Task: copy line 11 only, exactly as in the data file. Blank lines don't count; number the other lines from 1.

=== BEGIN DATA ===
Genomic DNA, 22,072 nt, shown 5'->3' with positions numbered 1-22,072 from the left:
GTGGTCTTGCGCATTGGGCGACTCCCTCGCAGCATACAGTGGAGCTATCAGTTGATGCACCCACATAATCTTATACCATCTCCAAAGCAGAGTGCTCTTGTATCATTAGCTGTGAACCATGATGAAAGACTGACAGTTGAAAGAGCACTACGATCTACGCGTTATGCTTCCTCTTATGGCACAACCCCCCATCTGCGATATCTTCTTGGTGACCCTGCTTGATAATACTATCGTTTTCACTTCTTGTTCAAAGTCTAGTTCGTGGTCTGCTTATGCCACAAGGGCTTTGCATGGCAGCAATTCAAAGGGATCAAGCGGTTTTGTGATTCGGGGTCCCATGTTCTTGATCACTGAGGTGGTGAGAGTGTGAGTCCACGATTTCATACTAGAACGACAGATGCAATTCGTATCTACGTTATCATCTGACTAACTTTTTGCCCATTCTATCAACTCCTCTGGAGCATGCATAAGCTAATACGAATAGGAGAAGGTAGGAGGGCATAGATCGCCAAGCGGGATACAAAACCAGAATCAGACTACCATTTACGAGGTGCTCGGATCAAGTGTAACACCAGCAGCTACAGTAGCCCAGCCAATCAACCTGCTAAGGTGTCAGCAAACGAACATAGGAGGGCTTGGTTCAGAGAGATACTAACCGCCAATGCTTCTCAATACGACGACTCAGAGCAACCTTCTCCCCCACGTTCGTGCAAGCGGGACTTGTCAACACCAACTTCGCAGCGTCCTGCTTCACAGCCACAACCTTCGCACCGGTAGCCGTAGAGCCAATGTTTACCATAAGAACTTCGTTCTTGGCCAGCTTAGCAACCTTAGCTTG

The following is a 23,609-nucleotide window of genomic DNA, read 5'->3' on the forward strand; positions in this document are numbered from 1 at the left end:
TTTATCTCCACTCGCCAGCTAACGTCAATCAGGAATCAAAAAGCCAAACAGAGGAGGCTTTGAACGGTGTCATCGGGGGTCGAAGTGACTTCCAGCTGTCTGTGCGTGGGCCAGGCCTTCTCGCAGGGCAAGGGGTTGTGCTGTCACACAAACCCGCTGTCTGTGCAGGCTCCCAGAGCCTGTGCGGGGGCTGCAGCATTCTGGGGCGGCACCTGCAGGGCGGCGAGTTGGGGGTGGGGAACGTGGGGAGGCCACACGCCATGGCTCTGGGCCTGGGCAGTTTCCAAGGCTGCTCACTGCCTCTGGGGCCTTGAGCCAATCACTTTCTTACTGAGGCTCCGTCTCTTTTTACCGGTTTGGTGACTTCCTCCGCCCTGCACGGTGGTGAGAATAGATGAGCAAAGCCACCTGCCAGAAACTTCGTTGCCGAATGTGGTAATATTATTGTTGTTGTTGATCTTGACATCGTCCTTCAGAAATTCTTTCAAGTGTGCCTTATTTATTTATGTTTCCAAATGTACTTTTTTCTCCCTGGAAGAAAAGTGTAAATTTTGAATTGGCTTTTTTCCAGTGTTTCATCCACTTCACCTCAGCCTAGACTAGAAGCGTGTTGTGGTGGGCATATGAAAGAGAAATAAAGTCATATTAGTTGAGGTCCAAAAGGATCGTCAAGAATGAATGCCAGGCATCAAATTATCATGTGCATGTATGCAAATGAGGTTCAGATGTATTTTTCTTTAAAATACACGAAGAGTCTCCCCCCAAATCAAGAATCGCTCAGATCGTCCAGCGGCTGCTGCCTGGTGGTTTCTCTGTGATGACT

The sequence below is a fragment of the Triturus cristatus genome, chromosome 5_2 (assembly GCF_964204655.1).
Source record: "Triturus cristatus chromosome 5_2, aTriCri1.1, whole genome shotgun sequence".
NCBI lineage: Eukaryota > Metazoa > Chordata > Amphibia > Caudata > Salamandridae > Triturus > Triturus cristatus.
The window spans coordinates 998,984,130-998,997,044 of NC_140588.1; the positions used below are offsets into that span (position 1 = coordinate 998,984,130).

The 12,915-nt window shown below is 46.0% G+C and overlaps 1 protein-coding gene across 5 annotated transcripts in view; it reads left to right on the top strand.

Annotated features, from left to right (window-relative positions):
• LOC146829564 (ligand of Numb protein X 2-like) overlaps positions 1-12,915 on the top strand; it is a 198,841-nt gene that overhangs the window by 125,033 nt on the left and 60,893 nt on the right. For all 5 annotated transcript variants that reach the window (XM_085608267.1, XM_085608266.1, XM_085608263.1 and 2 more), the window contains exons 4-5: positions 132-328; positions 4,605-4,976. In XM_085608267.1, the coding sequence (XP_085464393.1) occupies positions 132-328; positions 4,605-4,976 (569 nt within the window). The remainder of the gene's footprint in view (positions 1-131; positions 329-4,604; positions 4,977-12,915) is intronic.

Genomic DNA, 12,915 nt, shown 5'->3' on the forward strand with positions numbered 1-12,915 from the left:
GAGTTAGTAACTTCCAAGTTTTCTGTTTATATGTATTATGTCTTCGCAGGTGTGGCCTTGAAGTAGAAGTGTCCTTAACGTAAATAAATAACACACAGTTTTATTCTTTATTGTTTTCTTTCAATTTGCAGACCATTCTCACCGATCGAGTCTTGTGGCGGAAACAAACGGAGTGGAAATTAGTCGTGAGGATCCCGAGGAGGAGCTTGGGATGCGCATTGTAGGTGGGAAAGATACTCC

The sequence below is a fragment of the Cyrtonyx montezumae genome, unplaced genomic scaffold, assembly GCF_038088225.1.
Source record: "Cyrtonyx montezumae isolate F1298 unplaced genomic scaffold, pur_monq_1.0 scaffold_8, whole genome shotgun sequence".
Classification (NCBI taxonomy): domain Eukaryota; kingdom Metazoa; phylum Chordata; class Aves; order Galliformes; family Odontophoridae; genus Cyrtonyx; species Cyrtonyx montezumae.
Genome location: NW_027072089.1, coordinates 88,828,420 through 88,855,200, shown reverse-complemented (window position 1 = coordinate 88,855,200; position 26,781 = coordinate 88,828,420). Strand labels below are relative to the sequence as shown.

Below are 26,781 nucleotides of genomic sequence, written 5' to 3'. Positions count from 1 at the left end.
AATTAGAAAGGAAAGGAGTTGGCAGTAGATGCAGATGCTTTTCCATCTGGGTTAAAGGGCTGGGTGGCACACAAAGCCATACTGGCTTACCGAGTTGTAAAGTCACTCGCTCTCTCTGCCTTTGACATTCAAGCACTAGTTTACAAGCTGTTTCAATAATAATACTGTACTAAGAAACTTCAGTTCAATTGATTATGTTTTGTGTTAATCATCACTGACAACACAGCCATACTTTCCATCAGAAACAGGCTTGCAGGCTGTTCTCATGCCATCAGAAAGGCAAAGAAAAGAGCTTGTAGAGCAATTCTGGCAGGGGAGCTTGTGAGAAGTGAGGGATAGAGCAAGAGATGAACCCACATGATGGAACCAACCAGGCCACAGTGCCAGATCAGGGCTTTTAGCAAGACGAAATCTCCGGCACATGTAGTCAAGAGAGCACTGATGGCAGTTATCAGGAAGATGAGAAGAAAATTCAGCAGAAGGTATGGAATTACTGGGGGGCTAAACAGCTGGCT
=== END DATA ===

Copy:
• LOC146829564 (ligand of Numb protein X 2-like) overlaps positions 1-12,915 on the top strand; it is a 198,841-nt gene that overhangs the window by 125,033 nt on the left and 60,893 nt on the right. For all 5 annotated transcript variants that reach the window (XM_085608267.1, XM_085608266.1, XM_085608263.1 and 2 more), the window contains exons 4-5: positions 132-328; positions 4,605-4,976. In XM_085608267.1, the coding sequence (XP_085464393.1) occupies positions 132-328; positions 4,605-4,976 (569 nt within the window). The remainder of the gene's footprint in view (positions 1-131; positions 329-4,604; positions 4,977-12,915) is intronic.